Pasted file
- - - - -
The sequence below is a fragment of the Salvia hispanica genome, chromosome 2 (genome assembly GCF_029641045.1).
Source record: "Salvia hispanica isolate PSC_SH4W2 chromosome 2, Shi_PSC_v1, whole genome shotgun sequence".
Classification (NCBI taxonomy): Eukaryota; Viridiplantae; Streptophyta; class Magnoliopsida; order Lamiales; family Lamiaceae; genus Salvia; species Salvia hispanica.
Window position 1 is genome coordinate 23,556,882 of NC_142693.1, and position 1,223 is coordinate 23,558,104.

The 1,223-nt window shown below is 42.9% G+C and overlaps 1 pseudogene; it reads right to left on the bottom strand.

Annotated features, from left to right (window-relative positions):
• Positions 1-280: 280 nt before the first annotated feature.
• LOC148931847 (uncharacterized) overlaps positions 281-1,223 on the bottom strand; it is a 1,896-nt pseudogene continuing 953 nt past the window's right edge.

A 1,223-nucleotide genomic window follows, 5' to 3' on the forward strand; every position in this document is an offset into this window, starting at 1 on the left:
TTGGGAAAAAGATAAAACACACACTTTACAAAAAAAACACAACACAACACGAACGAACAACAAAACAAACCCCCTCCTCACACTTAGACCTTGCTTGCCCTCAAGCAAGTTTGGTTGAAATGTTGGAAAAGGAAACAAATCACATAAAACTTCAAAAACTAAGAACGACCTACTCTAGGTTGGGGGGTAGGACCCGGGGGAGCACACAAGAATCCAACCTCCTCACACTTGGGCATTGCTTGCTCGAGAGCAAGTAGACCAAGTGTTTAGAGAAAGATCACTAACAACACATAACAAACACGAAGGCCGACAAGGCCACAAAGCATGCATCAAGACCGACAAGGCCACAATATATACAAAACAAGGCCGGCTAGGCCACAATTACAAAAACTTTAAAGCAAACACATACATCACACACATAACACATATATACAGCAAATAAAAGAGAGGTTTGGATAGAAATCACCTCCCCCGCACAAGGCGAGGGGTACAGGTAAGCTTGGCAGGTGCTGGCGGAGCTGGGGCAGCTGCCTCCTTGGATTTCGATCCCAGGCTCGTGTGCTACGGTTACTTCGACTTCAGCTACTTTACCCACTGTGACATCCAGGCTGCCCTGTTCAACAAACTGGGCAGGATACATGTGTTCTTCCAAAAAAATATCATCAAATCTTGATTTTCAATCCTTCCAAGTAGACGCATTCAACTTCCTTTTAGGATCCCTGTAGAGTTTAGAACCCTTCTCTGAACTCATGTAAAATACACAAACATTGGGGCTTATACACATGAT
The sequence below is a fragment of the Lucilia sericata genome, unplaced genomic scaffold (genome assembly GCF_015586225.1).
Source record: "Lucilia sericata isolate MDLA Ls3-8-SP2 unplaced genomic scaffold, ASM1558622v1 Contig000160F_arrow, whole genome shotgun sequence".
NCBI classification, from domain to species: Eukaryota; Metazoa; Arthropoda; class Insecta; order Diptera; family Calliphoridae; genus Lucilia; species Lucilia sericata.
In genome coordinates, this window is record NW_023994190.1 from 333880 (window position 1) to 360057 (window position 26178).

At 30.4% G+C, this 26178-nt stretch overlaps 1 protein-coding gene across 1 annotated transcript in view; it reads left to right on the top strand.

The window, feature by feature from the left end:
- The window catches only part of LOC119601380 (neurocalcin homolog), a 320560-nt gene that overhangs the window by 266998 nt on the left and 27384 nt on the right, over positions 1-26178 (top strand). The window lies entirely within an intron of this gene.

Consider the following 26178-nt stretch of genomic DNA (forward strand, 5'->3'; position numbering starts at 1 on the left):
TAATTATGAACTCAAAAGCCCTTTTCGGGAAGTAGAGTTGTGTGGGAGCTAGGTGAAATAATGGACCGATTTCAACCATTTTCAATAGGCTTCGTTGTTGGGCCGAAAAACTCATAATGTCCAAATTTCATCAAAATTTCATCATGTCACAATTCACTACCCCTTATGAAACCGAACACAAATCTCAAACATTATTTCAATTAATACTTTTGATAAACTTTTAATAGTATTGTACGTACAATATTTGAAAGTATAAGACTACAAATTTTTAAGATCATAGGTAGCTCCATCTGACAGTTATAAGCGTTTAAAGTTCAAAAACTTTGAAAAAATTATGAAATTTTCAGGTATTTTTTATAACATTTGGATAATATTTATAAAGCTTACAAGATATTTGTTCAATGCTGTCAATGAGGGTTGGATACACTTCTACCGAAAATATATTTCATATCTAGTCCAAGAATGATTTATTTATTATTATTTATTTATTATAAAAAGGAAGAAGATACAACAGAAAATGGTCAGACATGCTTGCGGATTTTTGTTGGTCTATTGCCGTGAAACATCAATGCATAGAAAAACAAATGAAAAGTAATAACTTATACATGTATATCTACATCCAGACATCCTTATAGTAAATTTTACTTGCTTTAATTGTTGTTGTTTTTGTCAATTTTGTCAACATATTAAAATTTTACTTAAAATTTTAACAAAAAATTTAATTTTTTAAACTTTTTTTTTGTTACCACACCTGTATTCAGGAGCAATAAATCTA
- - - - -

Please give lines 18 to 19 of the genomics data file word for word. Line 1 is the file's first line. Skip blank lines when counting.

Consider the following 26178-nt stretch of genomic DNA (forward strand, 5'->3'; position numbering starts at 1 on the left):
TAATTATGAACTCAAAAGCCCTTTTCGGGAAGTAGAGTTGTGTGGGAGCTAGGTGAAATAATGGACCGATTTCAACCATTTTCAATAGGCTTCGTTGTTGGGCCGAAAAACTCATAATGTCCAAATTTCATCAAAATTTCATCATGTCACAATTCACTACCCCTTATGAAACCGAACACAAATCTCAAACATTATTTCAATTAATACTTTTGATAAACTTTTAATAGTATTGTACGTACAATATTTGAAAGTATAAGACTACAAATTTTTAAGATCATAGGTAGCTCCATCTGACAGTTATAAGCGTTTAAAGTTCAAAAACTTTGAAAAAATTATGAAATTTTCAGGTATTTTTTATAACATTTGGATAATATTTATAAAGCTTACAAGATATTTGTTCAATGCTGTCAATGAGGGTTGGATACACTTCTACCGAAAATATATTTCATATCTAGTCCAAGAATGATTTATTTATTATTATTTATTTATTATAAAAAGGAAGAAGATACAACAGAAAATGGTCAGACATGCTTGCGGATTTTTGTTGGTCTATTGCCGTGAAACATCAATGCATAGAAAAACAAATGAAAAGTAATAACTTATACATGTATATCTACATCCAGACATCCTTATAGTAAATTTTACTTGCTTTAATTGTTGTTGTTTTTGTCAATTTTGTCAACATATTAAAATTTTACTTAAAATTTTAACAAAAAATTTAATTTTTTAAACTTTTTTTTTGTTACCACACCTGTATTCAGGAGCAATAAATCTA